Deterrence

The West Should Remember Cold War-Just War Lessons of Nuclear Deterrence
The West Should Remember Cold War-Just War Lessons of Nuclear Deterrence

In our day it is difficult for some, perhaps many, to recall that the West’s Cold War policy of nuclear deterrence—anchored in traditional just war moral principles of just cause, right intention, proportionality, and discrimination—helped avert war rather than increase the prospects of nuclear conflagration.

A Just War-Cold War Response to Nuclear Blackmail
A Just War-Cold War Response to Nuclear Blackmail

Either we deter Russian aggression, which means that we convince Putin that we will not tolerate his first-strike nuclear threats and be intimidated, or we passively acquiesce to nuclear blackmail and Russian butchery of a nation that was promised its integrity and sovereignty five years after the Cold War ended.

A Cold War–Just War Response to Nuclear Threats
A Cold War–Just War Response to Nuclear Threats

Vladimir Putin’s recent announcement to place his nation’s nuclear deterrent forces on a state of heightened alert invites those of us in the free world—and surely the United States—to revisit the just war assumptions that served as a deterrence during the Cold War.

NATO Is Still Key to Keeping the Peace in Europe - Russia Ukraine
NATO Is Still Key to Keeping the Peace in Europe

With Ukraine languishing outside the safety of the NATO alliance, the consensus seems to be that there is little the alliance can do as Putin enforces his latter-day Brezhnev Doctrine. That consensus view is wrong.

A Christian Approach to International Issues in 1946
A Christian Approach to International Issues in 1946

After a tumultuous start to the post-World War II era and before the Cold War fully commenced, the board of supervisors of Christianity and Crisis issued a joint statement in December 1946 that tried to explain a Christian approach to international issues.

On Taiwan: Goal Clarity, Strategic Tacitness, and Tactical Ambiguity
On Taiwan: Goal Clarity, Strategic Tacitness, and Tactical Ambiguity

“Strategic ambiguity” does not accurately describe the US policy on Taiwan that has been executed by successive Republican and Democratic administrations over the past 40-some years. A better description would be “strategic tacitness.”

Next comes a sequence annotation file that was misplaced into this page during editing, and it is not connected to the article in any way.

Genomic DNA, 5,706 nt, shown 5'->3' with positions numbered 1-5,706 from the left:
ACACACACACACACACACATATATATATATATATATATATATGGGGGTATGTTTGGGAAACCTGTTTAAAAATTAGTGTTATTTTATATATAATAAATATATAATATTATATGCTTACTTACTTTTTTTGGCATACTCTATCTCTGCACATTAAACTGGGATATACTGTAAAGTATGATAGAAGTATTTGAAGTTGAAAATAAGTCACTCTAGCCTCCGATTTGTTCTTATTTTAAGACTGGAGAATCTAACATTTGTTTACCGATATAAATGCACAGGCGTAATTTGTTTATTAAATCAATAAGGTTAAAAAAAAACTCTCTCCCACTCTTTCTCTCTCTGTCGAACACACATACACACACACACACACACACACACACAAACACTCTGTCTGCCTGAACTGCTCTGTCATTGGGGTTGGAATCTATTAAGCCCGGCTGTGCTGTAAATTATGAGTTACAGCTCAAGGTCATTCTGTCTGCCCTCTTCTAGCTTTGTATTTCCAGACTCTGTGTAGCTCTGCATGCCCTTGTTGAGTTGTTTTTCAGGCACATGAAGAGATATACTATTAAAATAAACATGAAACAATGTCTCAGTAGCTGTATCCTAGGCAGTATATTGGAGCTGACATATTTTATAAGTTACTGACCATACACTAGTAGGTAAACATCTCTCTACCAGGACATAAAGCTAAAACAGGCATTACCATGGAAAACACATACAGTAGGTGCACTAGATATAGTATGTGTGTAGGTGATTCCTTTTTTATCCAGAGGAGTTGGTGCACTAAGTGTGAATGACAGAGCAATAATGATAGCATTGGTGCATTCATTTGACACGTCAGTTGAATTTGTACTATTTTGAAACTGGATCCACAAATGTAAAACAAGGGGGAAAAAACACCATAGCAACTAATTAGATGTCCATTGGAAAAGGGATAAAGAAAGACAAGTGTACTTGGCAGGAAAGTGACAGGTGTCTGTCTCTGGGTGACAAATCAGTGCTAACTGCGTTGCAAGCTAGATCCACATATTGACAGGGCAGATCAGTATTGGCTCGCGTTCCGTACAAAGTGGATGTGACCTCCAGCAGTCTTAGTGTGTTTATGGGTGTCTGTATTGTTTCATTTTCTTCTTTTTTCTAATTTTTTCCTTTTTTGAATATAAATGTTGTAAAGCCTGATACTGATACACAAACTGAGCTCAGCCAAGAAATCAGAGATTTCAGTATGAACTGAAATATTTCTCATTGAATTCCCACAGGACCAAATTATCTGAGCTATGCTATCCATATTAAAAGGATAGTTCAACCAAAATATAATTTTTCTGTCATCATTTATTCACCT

The Importance of Defense and Deterrence - Military Spending Joe Biden fiscal year 2022
The Importance of Defense and Deterrence: A Look at the Defense Spending Bill

The Senate Armed Services Committee earlier this month unveiled plans for a $740-billion defense-spending bill for fiscal year 2022. That’s nearly three-quarters of a trillion dollars—in long form: $740,000,000,000. That looks like a lot of money. But looks can be deceiving.

What Christians Must Remember about Nuclear Weapons and Arms Control
What Christians Must Remember about Nuclear Weapons and Arms Control

Three decades after the Cold War’s end, do we still need a nuclear arsenal today? Edward Ifft thinks not and in Christianity Today urges his fellow Christians to believe likewise. Peter Feaver, William Inboden, and Michael Singh disagree.

A More Logical Approach to Nuclear Weapons: Review of Kroenig’s The Logic of American Nuclear Strategy
A More Logical Approach to Nuclear Weapons: Review of Kroenig’s The Logic of American Nuclear Strategy

Matthew Kroenig’s The Logic of American Nuclear Strategy provides an immensely important and forceful rebuttal to those nuclear scholars who have gained influence among average American citizens as well as within the walls of the Pentagon where nuclear strategy is conceived and carried out. In doing so, the central theme in Logic also exposes the vacuity of the moral “arguments” mainline Christian “thought leaders” have pushed in the name of US disarmament advocacy.